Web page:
Hollings researcher finds surprising results in lung cancer patients positive for COVID-19

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MUSC Hollings Cancer Center researcher and radiation oncologist Graham Warren, MD, PhD, published a new study in the Journal of Thoracic Oncology detailing new findings and early markers of COVID-19 in lung cancer patients.

Protecting cancer patients against COVID-19 and its new variants remains a priority at MUSC Hollings Cancer Center. Hollings researcher and radiation oncologist Graham Warren, MD, Ph.D., published a new study in the Journal of Thoracic Oncology detailing new findings and early markers of COVID-19 in lung cancer patients.

In the study, Warren pooled CT scans from several institutions around the world selected from patients who had undergone image-guided radiation therapy and developed COVID-19 during treatment. In the majority of cases studied, the scans revealed the presence of infiltrates, which refer to the fuzzy gray areas that can appear on scans of the lungs and serve as a marker for COVID-19 before the patient shows symptoms.

“We want to try to identify very quickly a cancer patient’s risk of having COVID-19 because these patients have a higher risk of complications and mortality,” Warren said. “By using tests to uncover potential positive cases of COVID-19 early on, we can help reduce the risk of exposure to other patients as well as facilitate earlier diagnosis and treatment for patients with COVID. “

In the study, researchers looked at the analyzes of nine lung cancer patients from Turkey, Spain, Belgium, Egypt and the United States who had tested positive for COVID-19. Warren said, surprisingly, that eight of nine patient scans revealed the presence of infiltrates in the lungs.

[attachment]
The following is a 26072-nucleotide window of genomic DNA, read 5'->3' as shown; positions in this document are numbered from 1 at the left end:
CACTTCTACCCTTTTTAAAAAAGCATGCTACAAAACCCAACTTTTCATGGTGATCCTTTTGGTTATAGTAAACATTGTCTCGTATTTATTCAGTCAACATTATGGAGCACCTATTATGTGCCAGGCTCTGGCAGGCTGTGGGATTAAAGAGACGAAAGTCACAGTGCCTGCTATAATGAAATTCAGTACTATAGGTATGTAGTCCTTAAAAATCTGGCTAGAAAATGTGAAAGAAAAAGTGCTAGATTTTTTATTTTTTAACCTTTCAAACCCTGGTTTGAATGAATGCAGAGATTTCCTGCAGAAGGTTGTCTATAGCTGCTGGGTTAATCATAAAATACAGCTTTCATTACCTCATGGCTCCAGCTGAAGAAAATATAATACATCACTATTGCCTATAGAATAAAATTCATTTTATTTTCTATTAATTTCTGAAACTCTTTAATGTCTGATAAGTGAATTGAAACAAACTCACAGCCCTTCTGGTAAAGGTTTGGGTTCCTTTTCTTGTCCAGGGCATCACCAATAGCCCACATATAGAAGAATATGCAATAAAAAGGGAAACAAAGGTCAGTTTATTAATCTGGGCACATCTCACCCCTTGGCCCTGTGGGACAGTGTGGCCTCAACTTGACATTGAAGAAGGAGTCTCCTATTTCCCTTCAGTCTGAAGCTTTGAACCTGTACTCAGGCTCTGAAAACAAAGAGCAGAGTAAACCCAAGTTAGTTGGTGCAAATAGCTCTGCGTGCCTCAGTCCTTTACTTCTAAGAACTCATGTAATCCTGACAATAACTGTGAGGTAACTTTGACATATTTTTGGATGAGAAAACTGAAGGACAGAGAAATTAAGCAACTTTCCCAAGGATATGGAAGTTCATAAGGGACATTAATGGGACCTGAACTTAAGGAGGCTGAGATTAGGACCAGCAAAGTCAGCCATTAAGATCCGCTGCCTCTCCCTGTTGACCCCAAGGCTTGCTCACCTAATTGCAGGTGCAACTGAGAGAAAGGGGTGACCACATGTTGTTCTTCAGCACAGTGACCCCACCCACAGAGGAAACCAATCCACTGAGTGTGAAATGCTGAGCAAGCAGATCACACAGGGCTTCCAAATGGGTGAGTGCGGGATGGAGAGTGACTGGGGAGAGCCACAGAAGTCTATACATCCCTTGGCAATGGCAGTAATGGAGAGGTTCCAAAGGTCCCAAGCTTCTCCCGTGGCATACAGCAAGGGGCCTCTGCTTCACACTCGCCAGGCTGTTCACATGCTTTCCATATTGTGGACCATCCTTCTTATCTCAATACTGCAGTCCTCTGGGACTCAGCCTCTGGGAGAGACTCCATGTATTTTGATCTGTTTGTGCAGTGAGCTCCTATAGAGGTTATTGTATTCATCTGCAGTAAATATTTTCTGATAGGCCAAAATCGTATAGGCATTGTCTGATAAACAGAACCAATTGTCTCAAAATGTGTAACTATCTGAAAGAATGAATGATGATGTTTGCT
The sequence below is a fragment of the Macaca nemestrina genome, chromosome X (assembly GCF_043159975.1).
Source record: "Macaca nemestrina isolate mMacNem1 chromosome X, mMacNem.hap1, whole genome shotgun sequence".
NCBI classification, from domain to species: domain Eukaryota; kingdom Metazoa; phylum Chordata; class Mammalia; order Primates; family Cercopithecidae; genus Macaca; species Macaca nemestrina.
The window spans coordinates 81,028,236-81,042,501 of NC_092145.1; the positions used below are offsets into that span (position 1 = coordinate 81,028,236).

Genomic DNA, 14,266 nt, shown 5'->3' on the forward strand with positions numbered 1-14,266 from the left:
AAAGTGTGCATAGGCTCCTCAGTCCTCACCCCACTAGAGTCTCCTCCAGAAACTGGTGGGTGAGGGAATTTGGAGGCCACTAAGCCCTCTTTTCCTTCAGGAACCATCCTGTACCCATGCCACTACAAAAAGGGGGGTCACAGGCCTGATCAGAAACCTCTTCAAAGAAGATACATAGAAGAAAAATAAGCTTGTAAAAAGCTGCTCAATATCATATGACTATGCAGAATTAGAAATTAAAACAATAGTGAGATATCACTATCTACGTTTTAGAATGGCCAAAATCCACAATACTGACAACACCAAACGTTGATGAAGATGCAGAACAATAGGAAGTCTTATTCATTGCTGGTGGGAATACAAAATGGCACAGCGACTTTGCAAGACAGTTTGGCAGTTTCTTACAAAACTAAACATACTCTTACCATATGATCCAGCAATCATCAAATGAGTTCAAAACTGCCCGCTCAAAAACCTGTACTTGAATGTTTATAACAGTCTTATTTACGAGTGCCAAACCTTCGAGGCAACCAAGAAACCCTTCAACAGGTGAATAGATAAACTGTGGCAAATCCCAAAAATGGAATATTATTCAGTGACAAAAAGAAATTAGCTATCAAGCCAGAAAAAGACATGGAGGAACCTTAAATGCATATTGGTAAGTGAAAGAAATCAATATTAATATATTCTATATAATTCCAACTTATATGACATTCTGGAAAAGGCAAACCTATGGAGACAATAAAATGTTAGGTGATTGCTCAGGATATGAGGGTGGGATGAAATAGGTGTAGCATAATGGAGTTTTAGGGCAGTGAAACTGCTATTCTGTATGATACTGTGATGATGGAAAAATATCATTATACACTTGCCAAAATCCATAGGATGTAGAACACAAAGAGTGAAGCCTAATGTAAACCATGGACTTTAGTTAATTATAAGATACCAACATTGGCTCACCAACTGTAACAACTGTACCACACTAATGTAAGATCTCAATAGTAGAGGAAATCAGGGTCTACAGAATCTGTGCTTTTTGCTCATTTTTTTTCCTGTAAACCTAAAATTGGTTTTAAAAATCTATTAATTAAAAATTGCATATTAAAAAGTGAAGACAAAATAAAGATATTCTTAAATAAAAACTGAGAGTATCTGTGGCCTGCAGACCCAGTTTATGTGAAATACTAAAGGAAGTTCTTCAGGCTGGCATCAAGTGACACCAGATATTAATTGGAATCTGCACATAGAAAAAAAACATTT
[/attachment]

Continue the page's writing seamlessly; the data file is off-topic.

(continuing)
“These results are extremely important,” he said. “If a doctor notices something on the patient’s CT scan, they can have them tested for COVID-19 or ask them how they are doing. This gives us the ability to identify patients who may have a higher risk of having COVID-19, whether they are symptomatic or not. “

Identifying COVID-19 is particularly important in cancer settings, as patients receiving cancer treatment are at higher risk for serious complications and death from COVID. Warren said that while chemotherapy and pneumonia can also cause infiltrates to form in the lungs, the findings of this international study are important.

“Lung cancer patients receiving radiation are unique because they already have routine lung scans,” Warren said. “We can use the radiation setup already in place to identify the risk of COVID-19, and we can achieve this without significant changes to our standard radiation therapy procedures. “

With the number of new cases on the rise in some areas due to highly contagious variants, Warren said more studies are needed to better understand the early marks of the virus and ways to protect those most at risk. At Hollings, positive cases of COVID-19 among cancer patients are treated on a case-by-case basis.

“We have to manage the patient and their diagnosis and keep exposure to other people in mind,” he said. “If a patient develops COVID-19 during cancer treatment, we try to treat that person at the end of the day, asking staff to wear appropriate protective clothing to reduce the risk of exposure to others. If patients have symptoms, we can change treatment or stop treatment if necessary. “

According to Warren, two recommendations emerged from the study. First, radiation oncologists and radiation therapy departments should seriously consider reviewing imaging advice for new pulmonary infiltrates and consider immediate COVID-19 testing in patients with new infiltrates even without obvious symptoms of COVID-19. . Second, much more data is needed to determine the sensitivity and specificity of these findings and to refine this approach in standard clinical care.

It is likely that COVID-19 will remain an important consideration for society and healthcare. It is also likely that the variants will continue to evolve and that cases may have different symptoms and imaging results, he said. It will be important to continue to monitor patients during cancer treatment for years to come.

“With the current variants and symptoms of COVID-19, these imaging results could be extremely helpful in helping to minimize risks and infections,” Warren said. “These findings align directly with strategies to identify optimal cancer treatment strategies associated with harm reduction strategies for COVID-19. These simple findings can reduce risk and exposure and can immediately improve the lives of cancer patients during cancer treatment. “


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